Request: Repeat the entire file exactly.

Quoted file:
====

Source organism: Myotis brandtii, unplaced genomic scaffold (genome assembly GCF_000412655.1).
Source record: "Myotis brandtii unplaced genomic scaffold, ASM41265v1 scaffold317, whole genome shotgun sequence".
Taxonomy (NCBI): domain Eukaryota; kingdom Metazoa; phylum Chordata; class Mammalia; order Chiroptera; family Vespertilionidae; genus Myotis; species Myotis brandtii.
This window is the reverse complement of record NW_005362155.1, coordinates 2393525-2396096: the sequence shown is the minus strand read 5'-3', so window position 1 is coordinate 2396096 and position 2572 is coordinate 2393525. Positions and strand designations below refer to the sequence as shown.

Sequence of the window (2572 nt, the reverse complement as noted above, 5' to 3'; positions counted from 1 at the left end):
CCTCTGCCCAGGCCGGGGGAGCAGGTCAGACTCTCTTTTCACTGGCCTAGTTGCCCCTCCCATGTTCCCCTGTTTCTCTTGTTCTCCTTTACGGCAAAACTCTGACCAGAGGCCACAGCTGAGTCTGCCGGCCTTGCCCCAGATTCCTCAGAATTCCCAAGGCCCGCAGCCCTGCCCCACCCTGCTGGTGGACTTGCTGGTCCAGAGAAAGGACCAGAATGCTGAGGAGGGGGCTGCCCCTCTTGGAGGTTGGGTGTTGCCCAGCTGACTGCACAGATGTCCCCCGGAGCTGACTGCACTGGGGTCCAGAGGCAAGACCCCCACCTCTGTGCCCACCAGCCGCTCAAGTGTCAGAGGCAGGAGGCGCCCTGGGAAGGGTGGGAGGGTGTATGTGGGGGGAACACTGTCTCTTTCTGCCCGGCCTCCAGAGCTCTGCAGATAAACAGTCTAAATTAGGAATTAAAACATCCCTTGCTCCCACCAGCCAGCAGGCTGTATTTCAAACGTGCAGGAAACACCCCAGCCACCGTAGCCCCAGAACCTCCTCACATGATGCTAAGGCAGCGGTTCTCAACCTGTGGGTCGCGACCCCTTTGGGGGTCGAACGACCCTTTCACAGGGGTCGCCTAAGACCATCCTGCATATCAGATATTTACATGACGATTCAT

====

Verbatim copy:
Source organism: Myotis brandtii, unplaced genomic scaffold (genome assembly GCF_000412655.1).
Source record: "Myotis brandtii unplaced genomic scaffold, ASM41265v1 scaffold317, whole genome shotgun sequence".
Taxonomy (NCBI): domain Eukaryota; kingdom Metazoa; phylum Chordata; class Mammalia; order Chiroptera; family Vespertilionidae; genus Myotis; species Myotis brandtii.
This window is the reverse complement of record NW_005362155.1, coordinates 2393525-2396096: the sequence shown is the minus strand read 5'-3', so window position 1 is coordinate 2396096 and position 2572 is coordinate 2393525. Positions and strand designations below refer to the sequence as shown.

Sequence of the window (2572 nt, the reverse complement as noted above, 5' to 3'; positions counted from 1 at the left end):
CCTCTGCCCAGGCCGGGGGAGCAGGTCAGACTCTCTTTTCACTGGCCTAGTTGCCCCTCCCATGTTCCCCTGTTTCTCTTGTTCTCCTTTACGGCAAAACTCTGACCAGAGGCCACAGCTGAGTCTGCCGGCCTTGCCCCAGATTCCTCAGAATTCCCAAGGCCCGCAGCCCTGCCCCACCCTGCTGGTGGACTTGCTGGTCCAGAGAAAGGACCAGAATGCTGAGGAGGGGGCTGCCCCTCTTGGAGGTTGGGTGTTGCCCAGCTGACTGCACAGATGTCCCCCGGAGCTGACTGCACTGGGGTCCAGAGGCAAGACCCCCACCTCTGTGCCCACCAGCCGCTCAAGTGTCAGAGGCAGGAGGCGCCCTGGGAAGGGTGGGAGGGTGTATGTGGGGGGAACACTGTCTCTTTCTGCCCGGCCTCCAGAGCTCTGCAGATAAACAGTCTAAATTAGGAATTAAAACATCCCTTGCTCCCACCAGCCAGCAGGCTGTATTTCAAACGTGCAGGAAACACCCCAGCCACCGTAGCCCCAGAACCTCCTCACATGATGCTAAGGCAGCGGTTCTCAACCTGTGGGTCGCGACCCCTTTGGGGGTCGAACGACCCTTTCACAGGGGTCGCCTAAGACCATCCTGCATATCAGATATTTACATGACGATTCAT